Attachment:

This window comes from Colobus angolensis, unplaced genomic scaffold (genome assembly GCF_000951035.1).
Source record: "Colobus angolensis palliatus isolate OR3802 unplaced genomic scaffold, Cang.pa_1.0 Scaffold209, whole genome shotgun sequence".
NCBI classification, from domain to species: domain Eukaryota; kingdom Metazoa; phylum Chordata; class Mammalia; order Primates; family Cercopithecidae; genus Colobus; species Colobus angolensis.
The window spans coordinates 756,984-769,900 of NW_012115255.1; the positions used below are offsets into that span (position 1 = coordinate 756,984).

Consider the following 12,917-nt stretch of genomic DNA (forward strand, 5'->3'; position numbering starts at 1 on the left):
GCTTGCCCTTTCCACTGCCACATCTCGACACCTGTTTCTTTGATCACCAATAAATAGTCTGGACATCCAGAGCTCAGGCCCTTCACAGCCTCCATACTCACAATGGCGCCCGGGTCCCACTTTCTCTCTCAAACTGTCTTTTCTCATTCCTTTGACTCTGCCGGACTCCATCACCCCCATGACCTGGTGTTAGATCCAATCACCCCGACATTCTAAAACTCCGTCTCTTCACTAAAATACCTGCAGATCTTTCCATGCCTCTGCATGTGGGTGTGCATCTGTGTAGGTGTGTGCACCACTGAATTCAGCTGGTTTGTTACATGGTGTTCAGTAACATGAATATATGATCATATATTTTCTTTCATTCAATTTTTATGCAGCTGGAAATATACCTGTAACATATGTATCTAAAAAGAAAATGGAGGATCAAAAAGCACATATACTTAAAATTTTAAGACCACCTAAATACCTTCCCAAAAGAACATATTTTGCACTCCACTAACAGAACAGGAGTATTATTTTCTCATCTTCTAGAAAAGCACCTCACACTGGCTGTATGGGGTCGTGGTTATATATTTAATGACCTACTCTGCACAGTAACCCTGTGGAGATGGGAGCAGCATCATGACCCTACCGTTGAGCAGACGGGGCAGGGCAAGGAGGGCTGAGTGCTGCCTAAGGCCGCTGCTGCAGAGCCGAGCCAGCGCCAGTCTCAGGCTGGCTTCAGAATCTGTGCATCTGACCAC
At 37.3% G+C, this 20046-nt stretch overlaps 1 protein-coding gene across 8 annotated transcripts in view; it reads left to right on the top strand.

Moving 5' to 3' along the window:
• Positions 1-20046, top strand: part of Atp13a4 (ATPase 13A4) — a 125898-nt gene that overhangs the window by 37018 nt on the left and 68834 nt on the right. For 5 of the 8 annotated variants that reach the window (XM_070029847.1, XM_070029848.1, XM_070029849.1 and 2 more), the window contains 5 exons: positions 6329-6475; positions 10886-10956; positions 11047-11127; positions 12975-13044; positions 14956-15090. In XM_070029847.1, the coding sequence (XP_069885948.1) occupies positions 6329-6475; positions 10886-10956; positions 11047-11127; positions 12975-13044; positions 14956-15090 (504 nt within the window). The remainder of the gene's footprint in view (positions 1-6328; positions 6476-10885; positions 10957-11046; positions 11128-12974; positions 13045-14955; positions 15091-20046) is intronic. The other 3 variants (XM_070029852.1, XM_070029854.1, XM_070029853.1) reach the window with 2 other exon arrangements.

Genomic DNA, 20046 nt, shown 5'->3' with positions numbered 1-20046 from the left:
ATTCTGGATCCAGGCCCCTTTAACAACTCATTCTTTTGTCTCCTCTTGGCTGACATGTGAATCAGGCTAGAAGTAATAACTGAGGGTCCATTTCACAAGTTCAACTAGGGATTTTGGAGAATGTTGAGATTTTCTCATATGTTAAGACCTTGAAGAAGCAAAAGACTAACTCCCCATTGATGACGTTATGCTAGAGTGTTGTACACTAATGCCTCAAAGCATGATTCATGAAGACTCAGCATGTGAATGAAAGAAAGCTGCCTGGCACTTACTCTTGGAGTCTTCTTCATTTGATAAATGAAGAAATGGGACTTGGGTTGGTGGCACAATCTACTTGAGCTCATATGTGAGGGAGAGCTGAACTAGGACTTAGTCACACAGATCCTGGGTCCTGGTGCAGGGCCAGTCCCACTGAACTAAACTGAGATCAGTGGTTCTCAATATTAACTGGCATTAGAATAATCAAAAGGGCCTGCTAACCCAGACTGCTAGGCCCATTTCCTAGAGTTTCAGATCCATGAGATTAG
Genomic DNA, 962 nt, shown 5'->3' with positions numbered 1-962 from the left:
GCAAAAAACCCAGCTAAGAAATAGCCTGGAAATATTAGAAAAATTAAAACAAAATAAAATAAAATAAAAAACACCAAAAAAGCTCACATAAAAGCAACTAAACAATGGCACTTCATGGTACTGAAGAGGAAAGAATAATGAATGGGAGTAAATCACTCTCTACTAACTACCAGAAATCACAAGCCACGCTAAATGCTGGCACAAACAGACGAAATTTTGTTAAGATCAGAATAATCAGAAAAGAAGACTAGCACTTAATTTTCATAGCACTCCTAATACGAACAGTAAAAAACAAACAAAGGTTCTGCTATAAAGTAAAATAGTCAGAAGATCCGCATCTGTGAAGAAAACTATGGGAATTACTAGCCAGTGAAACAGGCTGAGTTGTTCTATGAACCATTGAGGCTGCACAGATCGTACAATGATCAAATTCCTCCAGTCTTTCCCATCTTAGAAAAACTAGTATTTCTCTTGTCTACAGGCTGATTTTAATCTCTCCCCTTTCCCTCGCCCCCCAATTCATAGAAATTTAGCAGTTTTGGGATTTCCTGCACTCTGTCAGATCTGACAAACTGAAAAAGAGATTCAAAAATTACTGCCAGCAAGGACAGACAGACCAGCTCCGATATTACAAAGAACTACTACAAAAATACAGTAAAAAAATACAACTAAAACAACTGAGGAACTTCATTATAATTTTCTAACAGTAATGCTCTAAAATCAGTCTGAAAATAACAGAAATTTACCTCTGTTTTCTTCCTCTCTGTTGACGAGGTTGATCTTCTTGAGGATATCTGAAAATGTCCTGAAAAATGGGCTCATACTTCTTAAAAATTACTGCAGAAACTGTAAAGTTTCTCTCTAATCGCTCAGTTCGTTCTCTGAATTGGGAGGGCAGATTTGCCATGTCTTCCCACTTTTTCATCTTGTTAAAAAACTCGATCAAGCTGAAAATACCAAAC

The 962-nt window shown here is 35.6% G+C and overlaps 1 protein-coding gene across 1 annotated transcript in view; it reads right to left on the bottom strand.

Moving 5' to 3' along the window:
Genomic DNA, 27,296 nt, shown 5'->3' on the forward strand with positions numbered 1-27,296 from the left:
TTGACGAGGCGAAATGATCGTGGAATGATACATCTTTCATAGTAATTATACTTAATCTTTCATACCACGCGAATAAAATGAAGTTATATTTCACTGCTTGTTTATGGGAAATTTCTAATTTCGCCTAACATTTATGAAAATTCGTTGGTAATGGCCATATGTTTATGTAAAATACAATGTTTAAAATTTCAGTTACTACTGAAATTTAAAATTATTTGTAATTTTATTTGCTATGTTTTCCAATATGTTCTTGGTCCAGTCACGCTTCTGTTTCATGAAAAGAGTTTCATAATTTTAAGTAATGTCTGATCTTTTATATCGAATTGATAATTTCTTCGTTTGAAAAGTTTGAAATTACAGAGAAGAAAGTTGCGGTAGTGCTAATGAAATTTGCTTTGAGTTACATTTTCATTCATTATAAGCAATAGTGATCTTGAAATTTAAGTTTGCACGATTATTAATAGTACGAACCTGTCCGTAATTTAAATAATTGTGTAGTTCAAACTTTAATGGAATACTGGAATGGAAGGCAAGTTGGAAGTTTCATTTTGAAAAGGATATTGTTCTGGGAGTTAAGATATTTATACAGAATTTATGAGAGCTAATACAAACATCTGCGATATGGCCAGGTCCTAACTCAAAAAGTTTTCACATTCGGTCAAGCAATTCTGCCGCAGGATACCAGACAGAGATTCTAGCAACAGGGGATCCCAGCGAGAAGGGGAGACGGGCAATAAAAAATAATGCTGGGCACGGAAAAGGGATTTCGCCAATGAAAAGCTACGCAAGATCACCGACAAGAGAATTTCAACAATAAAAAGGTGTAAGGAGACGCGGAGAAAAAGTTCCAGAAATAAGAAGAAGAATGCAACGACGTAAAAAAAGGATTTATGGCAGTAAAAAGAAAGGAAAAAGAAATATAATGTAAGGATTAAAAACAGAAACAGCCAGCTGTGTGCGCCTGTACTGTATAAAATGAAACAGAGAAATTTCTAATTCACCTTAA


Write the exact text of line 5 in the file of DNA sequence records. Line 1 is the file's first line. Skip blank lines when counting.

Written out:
Consider the following 12,917-nt stretch of genomic DNA (forward strand, 5'->3'; position numbering starts at 1 on the left):